Mathematics SL
Course Guide for Graduates in 2017
Philosophy:
The IB Diploma Programme mathematics standard level course is for students with knowledge of basic mathematical concepts who are able to apply mathematical techniques correctly. The course provides students with a sound mathematical background to prepare for future studies in subjects such as chemistry, economics, psychology and business administration. Students will be introduced to important mathematical concepts through the development of mathematical techniques in a way that emphasizes subject comprehension rather than mathematical rigor. Students should, where possible, apply the acquired mathematical knowledge to solve realistic problems. The course will enable you to:
- Appreciate the multicultural, international, and historical perspectives of mathematics
- Enjoy the course and develop an appreciation of the elegance, power and usefulness of mathematics
- Develop logical, critical and creative thinking
- Develop an understanding of the principles and nature of mathematics
- Employ and refine powers of abstraction and generalization
- Develop patience and persistence in problem solving
- Appreciate the consequences arising from technological developments
- Transfer skills to alternative situations and to future developments
- Communicate clearly and confidently in a variety of contexts
Course outline:
There are six topics to the Mathematics SL course. The topics are listed here together, but will be taught in a different order over the two years, to allow for a gradual improvement in skills, and a grouping of topics by theme.
Topic 1 Algebra The aim of this topic is to introduce students to some basic algebraic concepts and applications. Sub-topics in this section:
- Arithmetic sequences and series
- The binomial theorem
- Elementary treatment of exponents and logarithms
Topic 2 Functions and Equations The aims of this topic are to explore the notion of a function as a unifying theme in mathematics, and to apply functional methods to a variety of mathematical situations. Sub-topics in this section:
- Concept of function
- Identity function. Inverse function
- The graph of a function and its equation
- Transformations of graphs
- The quadratic function
- The reciprocal function
- Exponential functions and their graphs
Topic 3 Circular functions and trigonometry The aims of this topic are to explore circular functions and to solve problems using trigonometry. Sub-topics in this section:
- The circle: radian measure of angles; length of an arc; area of a sector
- Relationship between trigonometric ratios
- The circular functions
- Solving trigonometric equations in a finite interval, both graphically and analytically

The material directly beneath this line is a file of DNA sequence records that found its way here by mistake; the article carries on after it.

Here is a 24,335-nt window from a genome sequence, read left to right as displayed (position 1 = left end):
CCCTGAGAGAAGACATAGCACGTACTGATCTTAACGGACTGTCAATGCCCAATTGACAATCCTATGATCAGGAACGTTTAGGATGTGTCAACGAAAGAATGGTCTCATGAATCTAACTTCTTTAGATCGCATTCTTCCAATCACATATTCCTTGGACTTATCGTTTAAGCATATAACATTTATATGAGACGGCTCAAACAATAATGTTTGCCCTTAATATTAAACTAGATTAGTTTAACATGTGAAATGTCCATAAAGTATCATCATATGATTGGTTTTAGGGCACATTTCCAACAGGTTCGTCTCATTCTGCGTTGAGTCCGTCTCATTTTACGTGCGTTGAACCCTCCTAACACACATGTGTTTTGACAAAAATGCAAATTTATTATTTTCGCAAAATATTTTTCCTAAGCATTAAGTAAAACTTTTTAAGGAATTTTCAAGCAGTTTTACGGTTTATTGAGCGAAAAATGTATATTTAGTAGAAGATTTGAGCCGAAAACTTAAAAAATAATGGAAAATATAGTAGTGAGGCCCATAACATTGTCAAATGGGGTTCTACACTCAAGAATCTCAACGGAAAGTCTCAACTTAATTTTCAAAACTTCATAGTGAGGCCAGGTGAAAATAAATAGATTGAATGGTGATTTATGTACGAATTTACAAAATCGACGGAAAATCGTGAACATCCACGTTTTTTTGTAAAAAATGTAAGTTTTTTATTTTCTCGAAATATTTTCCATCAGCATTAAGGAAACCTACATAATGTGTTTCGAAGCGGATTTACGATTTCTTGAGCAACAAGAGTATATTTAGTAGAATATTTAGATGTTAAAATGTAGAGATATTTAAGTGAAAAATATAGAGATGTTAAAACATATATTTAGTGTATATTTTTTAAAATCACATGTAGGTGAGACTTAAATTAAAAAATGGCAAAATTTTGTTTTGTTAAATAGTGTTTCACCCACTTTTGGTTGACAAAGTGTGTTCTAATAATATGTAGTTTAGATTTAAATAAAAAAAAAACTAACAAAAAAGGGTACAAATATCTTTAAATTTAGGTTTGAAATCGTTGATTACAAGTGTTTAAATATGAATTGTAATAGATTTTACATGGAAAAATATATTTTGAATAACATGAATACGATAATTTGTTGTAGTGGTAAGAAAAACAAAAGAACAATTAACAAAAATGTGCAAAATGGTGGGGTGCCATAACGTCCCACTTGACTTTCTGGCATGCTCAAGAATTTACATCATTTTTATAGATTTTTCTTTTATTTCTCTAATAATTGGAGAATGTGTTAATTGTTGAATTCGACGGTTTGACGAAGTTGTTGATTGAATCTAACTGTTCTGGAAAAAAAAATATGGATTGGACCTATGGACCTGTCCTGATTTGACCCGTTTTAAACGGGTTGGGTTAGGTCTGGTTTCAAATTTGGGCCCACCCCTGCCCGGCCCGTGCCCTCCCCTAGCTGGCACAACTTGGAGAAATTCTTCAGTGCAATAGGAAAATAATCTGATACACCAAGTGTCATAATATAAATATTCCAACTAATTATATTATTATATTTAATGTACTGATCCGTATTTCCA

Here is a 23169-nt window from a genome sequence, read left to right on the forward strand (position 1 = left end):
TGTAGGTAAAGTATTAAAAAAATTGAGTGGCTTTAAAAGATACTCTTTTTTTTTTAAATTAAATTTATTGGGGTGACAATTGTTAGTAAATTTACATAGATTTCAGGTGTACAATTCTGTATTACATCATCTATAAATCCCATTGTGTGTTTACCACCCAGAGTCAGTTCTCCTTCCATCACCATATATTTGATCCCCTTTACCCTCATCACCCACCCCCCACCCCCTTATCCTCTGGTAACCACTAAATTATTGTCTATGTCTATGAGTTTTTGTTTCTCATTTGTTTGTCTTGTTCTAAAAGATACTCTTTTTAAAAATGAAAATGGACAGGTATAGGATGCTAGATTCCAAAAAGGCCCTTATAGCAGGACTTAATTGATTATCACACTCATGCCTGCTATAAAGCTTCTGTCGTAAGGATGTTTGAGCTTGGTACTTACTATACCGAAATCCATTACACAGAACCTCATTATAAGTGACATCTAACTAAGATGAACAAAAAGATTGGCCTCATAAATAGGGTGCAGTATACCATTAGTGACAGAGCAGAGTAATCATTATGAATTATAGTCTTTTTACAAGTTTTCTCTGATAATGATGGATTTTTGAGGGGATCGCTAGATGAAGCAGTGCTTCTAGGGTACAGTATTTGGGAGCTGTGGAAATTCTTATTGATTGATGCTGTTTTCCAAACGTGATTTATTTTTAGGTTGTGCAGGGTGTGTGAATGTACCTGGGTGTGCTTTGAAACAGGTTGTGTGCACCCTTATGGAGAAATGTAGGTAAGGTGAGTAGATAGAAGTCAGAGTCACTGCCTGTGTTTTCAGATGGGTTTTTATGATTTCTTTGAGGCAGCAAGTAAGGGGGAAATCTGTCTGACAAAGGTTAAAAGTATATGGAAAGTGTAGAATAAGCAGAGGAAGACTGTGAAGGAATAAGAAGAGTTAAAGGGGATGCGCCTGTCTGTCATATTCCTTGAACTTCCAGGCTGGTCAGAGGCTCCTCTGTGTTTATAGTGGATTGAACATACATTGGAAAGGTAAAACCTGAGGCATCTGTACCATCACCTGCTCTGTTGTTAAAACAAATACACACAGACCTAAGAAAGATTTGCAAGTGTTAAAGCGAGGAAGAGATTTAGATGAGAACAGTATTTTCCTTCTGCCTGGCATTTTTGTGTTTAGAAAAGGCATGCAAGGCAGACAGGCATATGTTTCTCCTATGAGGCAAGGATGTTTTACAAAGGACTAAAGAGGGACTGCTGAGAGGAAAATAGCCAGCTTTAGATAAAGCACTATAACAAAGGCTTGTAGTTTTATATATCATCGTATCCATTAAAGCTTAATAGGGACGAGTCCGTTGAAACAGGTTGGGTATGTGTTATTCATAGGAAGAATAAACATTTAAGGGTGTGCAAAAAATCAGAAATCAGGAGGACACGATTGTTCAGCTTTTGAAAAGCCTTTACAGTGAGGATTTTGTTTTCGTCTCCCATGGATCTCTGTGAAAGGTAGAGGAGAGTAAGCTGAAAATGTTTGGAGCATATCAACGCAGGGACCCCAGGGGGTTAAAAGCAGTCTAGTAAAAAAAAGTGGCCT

Topic 4 Vectors The aim of this topic is to provide an introduction to vectors, including both algebraic and geometric approaches. Sub-topics in this section:
- Vectors as displacements in the plane and in three dimensions
- The scalar product of two vectors
- The angle between two lines
Topic 5 Statistics and probability The aim of this topic is to introduce statistics and probability concepts. It is expected that most of the calculations required will be done using technology, but explanations of calculations by hand may enhance understanding. The emphasis is on in context understanding and interpreting of results obtained. Sub-topics in this section:
- Concepts of population, sample, random sample, discrete and continuous data.
- Continuous and discrete data. Presentation of data: frequency distributions (tables); frequency histograms with equal class intervals
- Statistical measures and their interpretations
- Concepts of trial, outcome, equally likely outcomes
- Binominal and Normal distribution
Topic 6 Calculus The aim of this topic is to introduce students to the concepts and techniques of differential and integral calculus and their applications. Sub-topics in this section:
- Informal ideas of limit and convergence
- The chain rule for composite functions. The product and quotient rules
- The second derivative. Extension to higher derivatives
- Anti-differentiation with a boundary condition to determine the constant term
Assessment:
Exam paper 1– Mental calculations only |
Externally assessed – 40% |
Exam paper 2 – Calculators allowed |
Externally assessed – 40% |
Exploration – Course work project |
Internally assessed – 20% |
- Exams are written in May of the second year
- Paper one is completed without the use of calculators
- Paper two is completed with the use of calculators
- The Exploration is a piece of work based on different areas of the syllabus, demonstrating mathematical investigation and modeling techniques
- The Explorations is introduced in May of the first year and is handed in by October of the second year
- Check Managebac for all major assessment due dates
Math Studies
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Mathematics HL (Online)
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